By setting an intention to command our thoughts and create the optimal physiological states we want to produce throughout your body, we also prevent upsetting emotions from taking us out of the present moment. Our breath makes this process possible, and more easily achievable.
Amazingly, it becomes easier to remain connected empathically to our self and one another. We own the power to create the inner sense of safety and calm we need to express our compassionate nature, and to remain engaged in the moment, to allow our body and mind to work together, optimally, as they are wired to do. We can do so knowing we always have a choice at any given moment.
In sum, deep breathing is a life tool we have at hand to use, at any moment, to enhance the flow of energy between our mind and body.
Mindful breathing helps us regulate this life energy inside that, depending on the quality of our breathing, can make or break the inner sense of safety we need at any moment to allow our body and mind to optimally communicate, so they work together as a team.
The healthful effects of mindful breathing increase in proportion to the quality of our inner focus, our sense of presence in the moment, and our skill in maintaining an optimal emotional state.
Practicing presence means being aware of what is going on in and around us in the present moment, and having the ability, at the same time, to remain empathically connected to our experience in the present moment. This allows us to stay fully engaged, and in particular, to process any upsetting emotions as information or action signals – rather than allow them to activate our body’s survival system.
Absent this connection to inner sources of nourishment, we human beings tend to get lost looking, perhaps in desperation, to find outside sources of this ‘feel-good’ in other persons, substances, food or activities, and so on.
We cannot fool our body for long, however. We are wired to seek to empathically ‘connect’ to something that gives us a deep and lasting sense of feeling safe enough to feel our love, our life and we, as a person, matters in life.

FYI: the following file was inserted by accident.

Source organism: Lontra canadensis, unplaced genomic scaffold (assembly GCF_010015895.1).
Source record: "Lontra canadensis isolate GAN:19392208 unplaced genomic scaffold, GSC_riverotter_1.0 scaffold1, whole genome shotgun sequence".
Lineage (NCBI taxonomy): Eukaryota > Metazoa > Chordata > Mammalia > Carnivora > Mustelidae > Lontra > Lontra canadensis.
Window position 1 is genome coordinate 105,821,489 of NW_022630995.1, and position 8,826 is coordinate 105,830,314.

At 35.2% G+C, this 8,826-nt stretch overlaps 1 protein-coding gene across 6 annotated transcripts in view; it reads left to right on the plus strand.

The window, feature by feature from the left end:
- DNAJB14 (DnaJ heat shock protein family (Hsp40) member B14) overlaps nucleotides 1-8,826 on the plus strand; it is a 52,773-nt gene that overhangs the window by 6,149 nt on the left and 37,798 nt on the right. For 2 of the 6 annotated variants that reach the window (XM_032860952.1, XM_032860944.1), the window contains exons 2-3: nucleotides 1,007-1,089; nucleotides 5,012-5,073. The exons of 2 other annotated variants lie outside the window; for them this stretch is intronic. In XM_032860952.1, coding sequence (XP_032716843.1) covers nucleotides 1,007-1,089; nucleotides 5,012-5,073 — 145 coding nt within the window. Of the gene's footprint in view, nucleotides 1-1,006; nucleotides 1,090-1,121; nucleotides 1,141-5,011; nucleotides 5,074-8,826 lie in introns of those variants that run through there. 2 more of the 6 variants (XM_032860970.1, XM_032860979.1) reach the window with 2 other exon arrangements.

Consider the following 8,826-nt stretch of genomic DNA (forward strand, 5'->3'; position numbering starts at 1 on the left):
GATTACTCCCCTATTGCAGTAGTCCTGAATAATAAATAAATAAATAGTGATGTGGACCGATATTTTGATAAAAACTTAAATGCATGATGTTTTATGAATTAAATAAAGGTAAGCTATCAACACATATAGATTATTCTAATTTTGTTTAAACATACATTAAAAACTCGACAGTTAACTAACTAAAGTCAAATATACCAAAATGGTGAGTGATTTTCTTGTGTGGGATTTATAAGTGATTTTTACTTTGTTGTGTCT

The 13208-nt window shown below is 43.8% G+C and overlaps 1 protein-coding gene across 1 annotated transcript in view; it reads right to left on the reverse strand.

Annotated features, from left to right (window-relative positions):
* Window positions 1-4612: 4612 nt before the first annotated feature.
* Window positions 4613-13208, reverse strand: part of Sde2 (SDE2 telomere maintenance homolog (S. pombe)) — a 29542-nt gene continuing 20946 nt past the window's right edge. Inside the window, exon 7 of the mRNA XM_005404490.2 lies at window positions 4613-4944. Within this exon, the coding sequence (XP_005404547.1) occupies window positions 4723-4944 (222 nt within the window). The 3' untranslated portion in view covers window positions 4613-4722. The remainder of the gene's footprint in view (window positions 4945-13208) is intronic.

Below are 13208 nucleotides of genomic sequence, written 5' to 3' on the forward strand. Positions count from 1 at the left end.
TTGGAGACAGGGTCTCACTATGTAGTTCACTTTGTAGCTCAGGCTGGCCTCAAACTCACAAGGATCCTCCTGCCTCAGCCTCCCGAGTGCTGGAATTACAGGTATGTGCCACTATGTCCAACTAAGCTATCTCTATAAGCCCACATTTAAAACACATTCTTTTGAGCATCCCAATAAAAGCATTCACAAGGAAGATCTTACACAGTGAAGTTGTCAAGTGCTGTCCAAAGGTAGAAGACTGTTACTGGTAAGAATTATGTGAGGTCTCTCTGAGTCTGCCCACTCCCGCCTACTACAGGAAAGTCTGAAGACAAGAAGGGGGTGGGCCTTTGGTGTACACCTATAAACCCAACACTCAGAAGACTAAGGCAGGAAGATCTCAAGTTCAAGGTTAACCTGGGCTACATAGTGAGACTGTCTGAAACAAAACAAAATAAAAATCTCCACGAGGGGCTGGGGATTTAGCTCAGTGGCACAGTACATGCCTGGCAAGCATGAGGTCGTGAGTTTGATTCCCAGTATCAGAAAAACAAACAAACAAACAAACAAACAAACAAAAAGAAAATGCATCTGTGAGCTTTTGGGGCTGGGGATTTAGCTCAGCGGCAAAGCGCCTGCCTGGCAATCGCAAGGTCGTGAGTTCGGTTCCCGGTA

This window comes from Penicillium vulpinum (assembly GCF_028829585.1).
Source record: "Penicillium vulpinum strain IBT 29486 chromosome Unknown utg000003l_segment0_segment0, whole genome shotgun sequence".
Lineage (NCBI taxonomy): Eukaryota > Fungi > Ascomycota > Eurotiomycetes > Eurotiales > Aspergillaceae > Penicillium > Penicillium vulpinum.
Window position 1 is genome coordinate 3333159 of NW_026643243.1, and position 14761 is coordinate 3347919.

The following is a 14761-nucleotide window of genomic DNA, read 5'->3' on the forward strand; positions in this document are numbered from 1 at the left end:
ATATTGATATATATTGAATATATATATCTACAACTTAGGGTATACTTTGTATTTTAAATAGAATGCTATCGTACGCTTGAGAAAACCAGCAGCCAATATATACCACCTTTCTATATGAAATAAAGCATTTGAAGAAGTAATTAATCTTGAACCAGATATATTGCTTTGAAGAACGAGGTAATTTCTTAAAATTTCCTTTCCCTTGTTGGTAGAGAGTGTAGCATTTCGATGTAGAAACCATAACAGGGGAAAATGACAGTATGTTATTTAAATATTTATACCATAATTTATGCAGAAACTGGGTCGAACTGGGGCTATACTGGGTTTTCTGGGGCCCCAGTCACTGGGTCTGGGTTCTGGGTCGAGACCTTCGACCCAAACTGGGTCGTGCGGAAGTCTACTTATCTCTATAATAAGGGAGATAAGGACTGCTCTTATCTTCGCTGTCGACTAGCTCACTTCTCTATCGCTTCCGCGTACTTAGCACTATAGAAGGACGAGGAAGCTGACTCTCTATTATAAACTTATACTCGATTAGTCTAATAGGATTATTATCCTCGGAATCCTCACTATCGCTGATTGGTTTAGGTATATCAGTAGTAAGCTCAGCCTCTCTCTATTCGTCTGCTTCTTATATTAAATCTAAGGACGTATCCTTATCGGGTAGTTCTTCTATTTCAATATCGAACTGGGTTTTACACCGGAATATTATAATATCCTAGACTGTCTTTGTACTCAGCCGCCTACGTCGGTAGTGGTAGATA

An addiction is perhaps a cry-for-help, a signal from our body (or subconscious mind) that it has lost control of its ability to regulate our body’s energies via homeostasis, and that it’s up to us to take the reins as captain of our life, mind and body and lead us out of shark infested waters, so to speak. Quick fix releases of the safety-and-love hormone, oxytocin, or the reward hormone, dopamine, will simply never work.
Neither will new wonder drugs to artificially stimulate the release of oxytocin or dopamine. Drugs are the best option for the industries, such as pharmaceutical, that stand to profit from them.
What a gift, it would be to welcome our breath instead, as a partner that supports us to remain calm and confident in our ability to take command of our emotional energies, and release these nourishing hormones naturally. We do so when we:
- Set an intention to access our breath regularly to connect to our experience of life from within. An inner focus helps us access the vital sources within that optimize our power to choose. A sense of choice and personal agency fulfills inner yearnings, thus, can spark the release of feel-good hormones.
- Set an intention to notice what is happening in present moments, to see and think of our self as a curious student of life, an observer, rather than a judge. A present awareness works together with an inner focus to help us replace the habit of rushing past the present moments of our life, a common experience in busy lives.
- Set an intention to reach for optimal emotional states, and accordingly, to refresh the energies of our mind and body, and to consciously release these healthful feel-good hormones. An optimal emotional state prevents upsetting emotions from grabbing us out of the present moment, and sending us to places of anxiety about the future, or guilt about the past.
Perhaps, one of the most important skills we learn in life is how to manage (balance) the emotional energies of our body. It’s also one of the most vital skills to teach to our children, as parents or teachers, or leaders in some capacity.
Children need us, more than ever, to lead them to connect to their human nature and to the real sources of nourishment inside them that technology can never replace.
A fulfilling life depends on cultivating this ability, and knowing we have the power to do so. We can lead the flow of energy within us in a direction that creates the optimal emotional state we need, in a given situation, to most support us to be at our best.
So, let your breath delight you, and turn most daily challenges into joyful, present moments of relative calm for your mind and body, as you grow confidence in nourishing your own growth, healing and transformation.